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A Good Woman is Hard to Find

With Halloween approaching our thoughts in the Gutter turn to love. Love can tempt, and love can corrupt,

but in the corridors of the powerful, love can also terrify.

A Good Woman is Hard to Find by Max Sheridan 



They say a man will do anything for love. I’ve never been in love, but I’ll tell you what. A man will do just about anything for a woman he’s fucking. When you’ve got your dick in her honey hole and she’s squeezing you tight, she could ask you to shoot her boss, and some of us might do it. Or close to it anyway. Or worse.
     
I’d just relocated to the DC suburbs from Reno. Thirty-five. Divorced. No kids. Water engineer. Wanted to be closer to my folks but, you know what, I can’t stand my folks—and I was lonely.
     
I’d rented a house. I’d sit out on the screen porch in the evenings with a six-pack waiting for something to happen, the ceiling fan trying to cut through a humidity I wasn’t used to. When night finally did hit, I might have been the last man on earth. It sure felt like it.
     
Until I met Jack.

Jack lived in the big Tudor house on the corner. Swimming pool, trampoline, three-door garage. Throw in a beautiful wife, an Irish terrier and a 25-year-old daughter about to tie the knot and Jack had it all. He said he was a defense contractor on Capitol Hill. He’d spent some time in Iraq and Afghanistan. The UAE. Jack had that hard tanned redness you get when you've convinced yourself your life has made you happy—that tight, gleaming carnivore’s grin you knew he wore even to brush his teeth at night. Jack Gorey. Sitting in front of the HP at night watching college girls stuff their throats with cock until their eyeballs popped, I envied him a little.
     
So Jack saw me out on the porch and invited me across the fence for something stronger. Jack was easy to like, and he made you feel likable. We hit it off right away and that drink became an evening ritual.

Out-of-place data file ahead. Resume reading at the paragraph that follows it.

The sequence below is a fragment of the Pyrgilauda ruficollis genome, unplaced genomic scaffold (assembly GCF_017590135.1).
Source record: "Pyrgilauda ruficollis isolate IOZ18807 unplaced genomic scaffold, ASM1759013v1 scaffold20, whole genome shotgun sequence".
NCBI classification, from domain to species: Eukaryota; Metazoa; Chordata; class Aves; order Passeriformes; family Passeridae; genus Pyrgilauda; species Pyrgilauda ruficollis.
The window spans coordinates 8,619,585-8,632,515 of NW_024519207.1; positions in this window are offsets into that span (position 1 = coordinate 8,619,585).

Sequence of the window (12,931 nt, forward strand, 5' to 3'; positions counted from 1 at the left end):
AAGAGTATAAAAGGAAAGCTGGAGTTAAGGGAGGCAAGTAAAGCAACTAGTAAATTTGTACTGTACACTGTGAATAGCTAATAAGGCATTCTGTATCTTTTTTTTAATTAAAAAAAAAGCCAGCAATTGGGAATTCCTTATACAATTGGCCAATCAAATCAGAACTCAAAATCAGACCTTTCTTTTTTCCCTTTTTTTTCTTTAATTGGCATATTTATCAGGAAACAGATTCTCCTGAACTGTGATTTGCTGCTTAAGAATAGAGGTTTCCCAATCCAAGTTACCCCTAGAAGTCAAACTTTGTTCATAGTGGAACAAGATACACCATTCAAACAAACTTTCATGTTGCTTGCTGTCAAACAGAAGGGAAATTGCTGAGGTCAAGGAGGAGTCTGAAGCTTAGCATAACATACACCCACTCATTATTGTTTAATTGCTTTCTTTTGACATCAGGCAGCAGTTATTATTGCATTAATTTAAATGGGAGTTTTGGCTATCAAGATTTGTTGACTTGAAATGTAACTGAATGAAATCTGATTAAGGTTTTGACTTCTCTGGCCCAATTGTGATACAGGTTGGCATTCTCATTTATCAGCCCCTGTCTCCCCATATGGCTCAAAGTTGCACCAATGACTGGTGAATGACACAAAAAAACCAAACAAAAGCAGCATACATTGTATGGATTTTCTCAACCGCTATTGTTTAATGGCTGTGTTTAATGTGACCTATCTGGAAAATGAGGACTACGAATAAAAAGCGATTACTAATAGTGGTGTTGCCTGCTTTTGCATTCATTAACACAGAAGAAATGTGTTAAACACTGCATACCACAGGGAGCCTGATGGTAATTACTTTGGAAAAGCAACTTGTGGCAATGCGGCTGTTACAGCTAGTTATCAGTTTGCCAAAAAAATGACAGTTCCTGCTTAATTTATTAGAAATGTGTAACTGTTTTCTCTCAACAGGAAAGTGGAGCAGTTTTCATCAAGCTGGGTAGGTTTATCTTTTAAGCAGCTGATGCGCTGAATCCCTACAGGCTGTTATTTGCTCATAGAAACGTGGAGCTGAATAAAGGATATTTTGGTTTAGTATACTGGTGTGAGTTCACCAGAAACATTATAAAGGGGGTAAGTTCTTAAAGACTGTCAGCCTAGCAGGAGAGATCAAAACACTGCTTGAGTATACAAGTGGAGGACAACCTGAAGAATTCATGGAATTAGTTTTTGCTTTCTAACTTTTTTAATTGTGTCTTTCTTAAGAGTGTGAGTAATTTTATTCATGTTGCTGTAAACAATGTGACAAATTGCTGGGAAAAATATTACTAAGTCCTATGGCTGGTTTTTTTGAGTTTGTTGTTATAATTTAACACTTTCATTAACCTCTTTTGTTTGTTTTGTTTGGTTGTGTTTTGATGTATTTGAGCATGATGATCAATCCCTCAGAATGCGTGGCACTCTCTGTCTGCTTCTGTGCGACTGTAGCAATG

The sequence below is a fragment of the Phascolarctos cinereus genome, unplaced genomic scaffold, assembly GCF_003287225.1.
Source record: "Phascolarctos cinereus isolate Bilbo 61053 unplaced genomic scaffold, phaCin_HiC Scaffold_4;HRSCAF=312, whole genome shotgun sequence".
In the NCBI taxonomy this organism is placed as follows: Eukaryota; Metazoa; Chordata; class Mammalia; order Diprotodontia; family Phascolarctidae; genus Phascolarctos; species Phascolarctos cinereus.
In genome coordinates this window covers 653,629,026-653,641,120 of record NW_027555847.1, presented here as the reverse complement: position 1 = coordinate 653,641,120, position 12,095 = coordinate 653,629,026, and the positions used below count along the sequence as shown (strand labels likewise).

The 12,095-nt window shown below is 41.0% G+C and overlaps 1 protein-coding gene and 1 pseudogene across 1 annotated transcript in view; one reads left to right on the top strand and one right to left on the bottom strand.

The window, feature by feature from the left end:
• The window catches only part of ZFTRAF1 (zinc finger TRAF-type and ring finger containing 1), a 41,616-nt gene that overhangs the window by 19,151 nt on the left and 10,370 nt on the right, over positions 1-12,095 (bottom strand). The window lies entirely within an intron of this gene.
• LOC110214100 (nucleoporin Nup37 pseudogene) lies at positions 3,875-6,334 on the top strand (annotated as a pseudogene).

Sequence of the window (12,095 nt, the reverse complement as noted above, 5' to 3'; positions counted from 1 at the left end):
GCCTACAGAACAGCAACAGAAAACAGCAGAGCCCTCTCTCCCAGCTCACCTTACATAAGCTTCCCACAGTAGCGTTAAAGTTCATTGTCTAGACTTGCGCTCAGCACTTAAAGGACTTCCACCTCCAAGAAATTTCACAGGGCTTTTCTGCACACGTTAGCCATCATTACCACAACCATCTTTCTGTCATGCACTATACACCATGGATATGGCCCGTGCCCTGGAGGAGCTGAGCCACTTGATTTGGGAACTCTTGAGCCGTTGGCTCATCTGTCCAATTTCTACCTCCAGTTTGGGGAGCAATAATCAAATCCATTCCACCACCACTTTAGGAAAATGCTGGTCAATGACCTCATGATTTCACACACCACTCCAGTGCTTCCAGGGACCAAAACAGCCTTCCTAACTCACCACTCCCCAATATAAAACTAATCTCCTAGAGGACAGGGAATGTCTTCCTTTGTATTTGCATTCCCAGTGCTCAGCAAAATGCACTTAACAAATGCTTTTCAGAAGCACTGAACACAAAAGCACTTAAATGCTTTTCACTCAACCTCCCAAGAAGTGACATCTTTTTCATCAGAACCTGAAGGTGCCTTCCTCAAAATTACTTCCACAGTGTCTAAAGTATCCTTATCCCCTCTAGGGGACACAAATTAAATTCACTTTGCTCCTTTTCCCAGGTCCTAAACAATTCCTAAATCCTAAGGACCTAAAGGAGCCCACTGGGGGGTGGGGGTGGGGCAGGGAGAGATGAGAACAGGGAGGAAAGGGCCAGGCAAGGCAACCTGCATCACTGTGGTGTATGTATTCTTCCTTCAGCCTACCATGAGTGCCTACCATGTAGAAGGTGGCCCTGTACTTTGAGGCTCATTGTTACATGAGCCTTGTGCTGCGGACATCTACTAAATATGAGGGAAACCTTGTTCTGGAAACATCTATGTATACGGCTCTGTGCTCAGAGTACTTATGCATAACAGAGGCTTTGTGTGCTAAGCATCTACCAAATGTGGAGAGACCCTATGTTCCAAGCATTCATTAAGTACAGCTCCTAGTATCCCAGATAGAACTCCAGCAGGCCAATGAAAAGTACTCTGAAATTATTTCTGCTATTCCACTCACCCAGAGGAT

This was late June. His daughter’s wedding was in early September. I didn’t realize how nervous the whole thing was making Jack until I asked about the groom one night. The red color went out of Jack’s face and he went back inside to make another pitcher of Martinis.
     
I waited a while and then Jack’s voice came from over my shoulder, from a place on Jack’s open cedar porch that the inside light didn’t cover. “You have kids and they become your life and then they think they can do anything.”
     
Jack could handle his drink but there are some evenings when everything comes together in an odd way and you can’t.
     
He told me the whole sad story of that rotten relationship. The groom had a drinking problem and got violent with Dana, Jack’s daughter. They’d wrapped her ribs up once but she stuck with the story of falling off a horse. The thing was, Jack said, he came from a “good” family. Not a lot of patience, but stand-out genes.
     
And money, I thought, an inheritance from Dana that would take care of a lot more than a busted rib.
     
Jack poured our drinks and you’d have thought an actual light had just lit up in his head. The color was back in his face. He put an arm around me and said, “Jim, I think it would be a good idea for you to meet my Dana.”


We didn’t have chemistry like horse dope, but when I finally met Jack’s girl at a pool party that weekend we had something. We could talk pretty easily and her eyes lingered. Dana was just under six feet and when she climbed out of the pool, the water beading on her blue-white skin, everything about her body made you want to be on it.
     
Every opportunity he had that day, Jack put us together. There was something going on between Jack and Dana, sure, but on Dana’s end it was more tricky to figure out. She was definitely flirting with me, I just didn’t know why. The groom was nowhere to be found.